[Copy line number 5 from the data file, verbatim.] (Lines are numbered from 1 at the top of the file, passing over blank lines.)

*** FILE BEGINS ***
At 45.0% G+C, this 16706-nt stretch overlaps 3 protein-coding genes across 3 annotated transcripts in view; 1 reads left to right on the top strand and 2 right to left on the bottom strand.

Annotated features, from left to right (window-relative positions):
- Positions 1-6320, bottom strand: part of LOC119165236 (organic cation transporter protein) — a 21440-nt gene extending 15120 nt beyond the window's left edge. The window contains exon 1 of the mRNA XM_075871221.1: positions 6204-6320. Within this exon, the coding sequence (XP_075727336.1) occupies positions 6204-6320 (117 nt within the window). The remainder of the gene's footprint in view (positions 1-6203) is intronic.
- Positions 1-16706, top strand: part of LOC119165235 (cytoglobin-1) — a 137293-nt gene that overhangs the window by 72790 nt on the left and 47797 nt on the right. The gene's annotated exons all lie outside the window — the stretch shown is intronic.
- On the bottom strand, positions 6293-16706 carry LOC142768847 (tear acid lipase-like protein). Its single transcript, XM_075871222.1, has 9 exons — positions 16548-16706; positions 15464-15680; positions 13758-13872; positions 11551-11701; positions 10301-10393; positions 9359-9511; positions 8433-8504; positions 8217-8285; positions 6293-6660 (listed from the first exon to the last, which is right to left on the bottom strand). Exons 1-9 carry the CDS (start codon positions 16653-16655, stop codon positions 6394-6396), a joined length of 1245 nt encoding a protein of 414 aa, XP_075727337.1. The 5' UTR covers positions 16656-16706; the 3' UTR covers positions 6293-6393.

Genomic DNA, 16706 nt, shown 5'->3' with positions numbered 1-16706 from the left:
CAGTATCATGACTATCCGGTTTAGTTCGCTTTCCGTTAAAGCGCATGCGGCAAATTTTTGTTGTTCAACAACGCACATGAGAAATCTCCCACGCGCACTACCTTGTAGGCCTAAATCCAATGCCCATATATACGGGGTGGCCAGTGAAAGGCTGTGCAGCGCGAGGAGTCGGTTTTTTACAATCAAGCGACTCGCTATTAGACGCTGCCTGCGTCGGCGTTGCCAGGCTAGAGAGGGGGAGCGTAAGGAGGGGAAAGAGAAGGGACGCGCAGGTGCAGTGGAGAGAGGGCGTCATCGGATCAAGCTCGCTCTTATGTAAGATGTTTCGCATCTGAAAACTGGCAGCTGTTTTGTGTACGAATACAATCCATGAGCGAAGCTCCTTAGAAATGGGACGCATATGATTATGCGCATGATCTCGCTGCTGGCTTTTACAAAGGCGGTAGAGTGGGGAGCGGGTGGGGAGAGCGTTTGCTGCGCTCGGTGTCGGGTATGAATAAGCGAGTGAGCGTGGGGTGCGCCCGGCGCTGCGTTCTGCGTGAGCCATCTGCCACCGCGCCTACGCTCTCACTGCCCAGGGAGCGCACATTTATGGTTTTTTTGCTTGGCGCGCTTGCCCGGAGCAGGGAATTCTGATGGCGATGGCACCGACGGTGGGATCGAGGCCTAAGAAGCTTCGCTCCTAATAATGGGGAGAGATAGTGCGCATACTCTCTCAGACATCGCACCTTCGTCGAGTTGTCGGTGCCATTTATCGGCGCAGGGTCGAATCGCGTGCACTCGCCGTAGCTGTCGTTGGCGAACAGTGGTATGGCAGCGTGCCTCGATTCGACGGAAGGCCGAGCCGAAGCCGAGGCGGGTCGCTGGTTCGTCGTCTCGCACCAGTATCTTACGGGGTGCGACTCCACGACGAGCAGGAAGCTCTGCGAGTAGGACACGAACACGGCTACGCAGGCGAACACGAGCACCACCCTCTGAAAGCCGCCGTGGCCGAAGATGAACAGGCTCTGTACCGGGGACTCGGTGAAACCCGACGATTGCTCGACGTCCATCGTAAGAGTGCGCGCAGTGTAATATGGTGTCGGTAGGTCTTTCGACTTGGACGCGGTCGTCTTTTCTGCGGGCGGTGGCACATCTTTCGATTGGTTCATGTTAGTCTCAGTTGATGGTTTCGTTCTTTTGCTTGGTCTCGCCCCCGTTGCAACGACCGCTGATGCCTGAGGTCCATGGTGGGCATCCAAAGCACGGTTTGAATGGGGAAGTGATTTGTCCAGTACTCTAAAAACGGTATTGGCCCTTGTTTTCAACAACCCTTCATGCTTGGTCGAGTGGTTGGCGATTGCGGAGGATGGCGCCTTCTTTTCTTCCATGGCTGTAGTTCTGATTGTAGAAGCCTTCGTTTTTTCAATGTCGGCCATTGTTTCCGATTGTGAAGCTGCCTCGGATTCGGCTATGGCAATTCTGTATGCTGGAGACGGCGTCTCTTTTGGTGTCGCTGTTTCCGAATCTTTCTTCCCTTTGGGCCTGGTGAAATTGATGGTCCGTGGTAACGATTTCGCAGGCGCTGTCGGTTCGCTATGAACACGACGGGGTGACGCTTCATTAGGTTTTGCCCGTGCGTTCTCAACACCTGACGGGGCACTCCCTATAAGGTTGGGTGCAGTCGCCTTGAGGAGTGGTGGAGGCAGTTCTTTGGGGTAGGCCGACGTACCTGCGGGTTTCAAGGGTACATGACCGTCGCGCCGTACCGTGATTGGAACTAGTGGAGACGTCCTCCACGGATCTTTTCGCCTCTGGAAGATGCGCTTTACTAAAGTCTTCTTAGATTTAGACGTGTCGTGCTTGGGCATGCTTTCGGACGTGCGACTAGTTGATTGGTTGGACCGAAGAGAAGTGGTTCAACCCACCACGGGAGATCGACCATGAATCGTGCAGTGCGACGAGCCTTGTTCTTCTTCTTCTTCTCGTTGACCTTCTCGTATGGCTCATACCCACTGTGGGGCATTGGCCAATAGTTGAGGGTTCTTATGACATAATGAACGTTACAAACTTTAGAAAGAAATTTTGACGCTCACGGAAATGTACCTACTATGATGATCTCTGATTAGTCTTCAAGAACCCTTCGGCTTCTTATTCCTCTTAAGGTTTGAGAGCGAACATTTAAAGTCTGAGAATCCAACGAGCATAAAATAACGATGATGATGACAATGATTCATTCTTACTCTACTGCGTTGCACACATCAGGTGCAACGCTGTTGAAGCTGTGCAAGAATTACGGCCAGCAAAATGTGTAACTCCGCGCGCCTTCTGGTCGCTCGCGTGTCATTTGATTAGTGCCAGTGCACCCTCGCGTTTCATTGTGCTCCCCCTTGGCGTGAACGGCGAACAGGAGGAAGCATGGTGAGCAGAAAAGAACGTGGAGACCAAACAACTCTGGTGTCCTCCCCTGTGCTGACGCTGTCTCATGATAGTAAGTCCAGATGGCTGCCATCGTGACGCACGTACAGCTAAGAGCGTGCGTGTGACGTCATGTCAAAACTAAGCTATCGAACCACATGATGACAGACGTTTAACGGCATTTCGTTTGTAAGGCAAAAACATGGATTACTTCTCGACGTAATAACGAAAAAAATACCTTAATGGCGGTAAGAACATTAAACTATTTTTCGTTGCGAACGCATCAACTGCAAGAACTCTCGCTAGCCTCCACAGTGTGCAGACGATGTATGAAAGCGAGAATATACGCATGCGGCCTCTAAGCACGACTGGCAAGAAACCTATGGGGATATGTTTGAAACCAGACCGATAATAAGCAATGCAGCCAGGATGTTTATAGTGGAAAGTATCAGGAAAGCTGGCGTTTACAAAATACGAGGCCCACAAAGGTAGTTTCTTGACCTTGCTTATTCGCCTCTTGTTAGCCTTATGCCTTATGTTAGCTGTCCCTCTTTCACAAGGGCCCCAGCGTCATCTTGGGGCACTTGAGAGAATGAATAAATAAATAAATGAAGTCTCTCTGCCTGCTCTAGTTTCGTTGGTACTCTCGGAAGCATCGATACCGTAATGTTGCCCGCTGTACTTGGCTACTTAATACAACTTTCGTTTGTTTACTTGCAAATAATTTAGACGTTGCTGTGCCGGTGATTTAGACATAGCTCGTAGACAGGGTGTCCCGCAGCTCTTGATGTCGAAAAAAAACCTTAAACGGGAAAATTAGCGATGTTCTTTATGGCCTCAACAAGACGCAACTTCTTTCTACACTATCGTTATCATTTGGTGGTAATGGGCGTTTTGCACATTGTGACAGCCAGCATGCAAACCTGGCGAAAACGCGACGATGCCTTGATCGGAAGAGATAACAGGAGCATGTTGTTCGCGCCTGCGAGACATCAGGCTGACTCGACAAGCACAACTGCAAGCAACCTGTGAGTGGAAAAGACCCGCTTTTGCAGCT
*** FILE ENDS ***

- On the bottom strand, positions 6293-16706 carry LOC142768847 (tear acid lipase-like protein). Its single transcript, XM_075871222.1, has 9 exons — positions 16548-16706; positions 15464-15680; positions 13758-13872; positions 11551-11701; positions 10301-10393; positions 9359-9511; positions 8433-8504; positions 8217-8285; positions 6293-6660 (listed from the first exon to the last, which is right to left on the bottom strand). Exons 1-9 carry the CDS (start codon positions 16653-16655, stop codon positions 6394-6396), a joined length of 1245 nt encoding a protein of 414 aa, XP_075727337.1. The 5' UTR covers positions 16656-16706; the 3' UTR covers positions 6293-6393.